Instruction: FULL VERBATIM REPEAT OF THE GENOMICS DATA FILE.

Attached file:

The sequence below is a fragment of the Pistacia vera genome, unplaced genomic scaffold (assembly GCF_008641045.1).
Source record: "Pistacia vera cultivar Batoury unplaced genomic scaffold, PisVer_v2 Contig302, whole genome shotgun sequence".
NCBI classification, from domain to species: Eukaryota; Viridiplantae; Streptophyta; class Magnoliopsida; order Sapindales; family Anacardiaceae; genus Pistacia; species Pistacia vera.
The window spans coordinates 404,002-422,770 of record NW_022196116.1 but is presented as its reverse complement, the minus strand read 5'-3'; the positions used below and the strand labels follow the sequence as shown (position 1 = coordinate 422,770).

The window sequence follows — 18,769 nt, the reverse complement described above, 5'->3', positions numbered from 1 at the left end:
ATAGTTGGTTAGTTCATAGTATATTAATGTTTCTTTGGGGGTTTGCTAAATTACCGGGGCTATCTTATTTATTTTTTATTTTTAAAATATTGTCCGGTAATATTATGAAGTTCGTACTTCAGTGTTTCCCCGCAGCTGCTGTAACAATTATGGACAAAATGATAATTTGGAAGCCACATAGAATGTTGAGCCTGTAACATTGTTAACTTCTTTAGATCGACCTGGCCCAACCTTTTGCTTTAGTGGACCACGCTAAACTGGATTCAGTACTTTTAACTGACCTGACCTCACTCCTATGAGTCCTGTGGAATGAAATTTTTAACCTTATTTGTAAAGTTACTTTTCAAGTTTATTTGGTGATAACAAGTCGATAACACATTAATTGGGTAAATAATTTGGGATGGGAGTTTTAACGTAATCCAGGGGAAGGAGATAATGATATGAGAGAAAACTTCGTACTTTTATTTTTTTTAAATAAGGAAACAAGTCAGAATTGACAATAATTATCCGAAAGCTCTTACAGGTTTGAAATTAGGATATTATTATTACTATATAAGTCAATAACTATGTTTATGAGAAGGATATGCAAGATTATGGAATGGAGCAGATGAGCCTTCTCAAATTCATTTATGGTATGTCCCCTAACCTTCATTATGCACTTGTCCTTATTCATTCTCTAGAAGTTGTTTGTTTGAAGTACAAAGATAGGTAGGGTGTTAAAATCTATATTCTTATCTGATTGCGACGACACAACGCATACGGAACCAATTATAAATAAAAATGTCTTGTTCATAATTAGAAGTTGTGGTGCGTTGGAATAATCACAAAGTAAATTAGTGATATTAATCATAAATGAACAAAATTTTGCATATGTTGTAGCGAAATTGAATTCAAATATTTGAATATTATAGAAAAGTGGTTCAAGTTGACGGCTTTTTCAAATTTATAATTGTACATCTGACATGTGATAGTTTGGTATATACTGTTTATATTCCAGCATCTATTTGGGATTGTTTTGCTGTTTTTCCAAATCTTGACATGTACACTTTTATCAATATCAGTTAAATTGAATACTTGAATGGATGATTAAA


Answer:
The sequence below is a fragment of the Pistacia vera genome, unplaced genomic scaffold (assembly GCF_008641045.1).
Source record: "Pistacia vera cultivar Batoury unplaced genomic scaffold, PisVer_v2 Contig302, whole genome shotgun sequence".
NCBI classification, from domain to species: Eukaryota; Viridiplantae; Streptophyta; class Magnoliopsida; order Sapindales; family Anacardiaceae; genus Pistacia; species Pistacia vera.
The window spans coordinates 404,002-422,770 of record NW_022196116.1 but is presented as its reverse complement, the minus strand read 5'-3'; the positions used below and the strand labels follow the sequence as shown (position 1 = coordinate 422,770).

The window sequence follows — 18,769 nt, the reverse complement described above, 5'->3', positions numbered from 1 at the left end:
ATAGTTGGTTAGTTCATAGTATATTAATGTTTCTTTGGGGGTTTGCTAAATTACCGGGGCTATCTTATTTATTTTTTATTTTTAAAATATTGTCCGGTAATATTATGAAGTTCGTACTTCAGTGTTTCCCCGCAGCTGCTGTAACAATTATGGACAAAATGATAATTTGGAAGCCACATAGAATGTTGAGCCTGTAACATTGTTAACTTCTTTAGATCGACCTGGCCCAACCTTTTGCTTTAGTGGACCACGCTAAACTGGATTCAGTACTTTTAACTGACCTGACCTCACTCCTATGAGTCCTGTGGAATGAAATTTTTAACCTTATTTGTAAAGTTACTTTTCAAGTTTATTTGGTGATAACAAGTCGATAACACATTAATTGGGTAAATAATTTGGGATGGGAGTTTTAACGTAATCCAGGGGAAGGAGATAATGATATGAGAGAAAACTTCGTACTTTTATTTTTTTTAAATAAGGAAACAAGTCAGAATTGACAATAATTATCCGAAAGCTCTTACAGGTTTGAAATTAGGATATTATTATTACTATATAAGTCAATAACTATGTTTATGAGAAGGATATGCAAGATTATGGAATGGAGCAGATGAGCCTTCTCAAATTCATTTATGGTATGTCCCCTAACCTTCATTATGCACTTGTCCTTATTCATTCTCTAGAAGTTGTTTGTTTGAAGTACAAAGATAGGTAGGGTGTTAAAATCTATATTCTTATCTGATTGCGACGACACAACGCATACGGAACCAATTATAAATAAAAATGTCTTGTTCATAATTAGAAGTTGTGGTGCGTTGGAATAATCACAAAGTAAATTAGTGATATTAATCATAAATGAACAAAATTTTGCATATGTTGTAGCGAAATTGAATTCAAATATTTGAATATTATAGAAAAGTGGTTCAAGTTGACGGCTTTTTCAAATTTATAATTGTACATCTGACATGTGATAGTTTGGTATATACTGTTTATATTCCAGCATCTATTTGGGATTGTTTTGCTGTTTTTCCAAATCTTGACATGTACACTTTTATCAATATCAGTTAAATTGAATACTTGAATGGATGATTAAA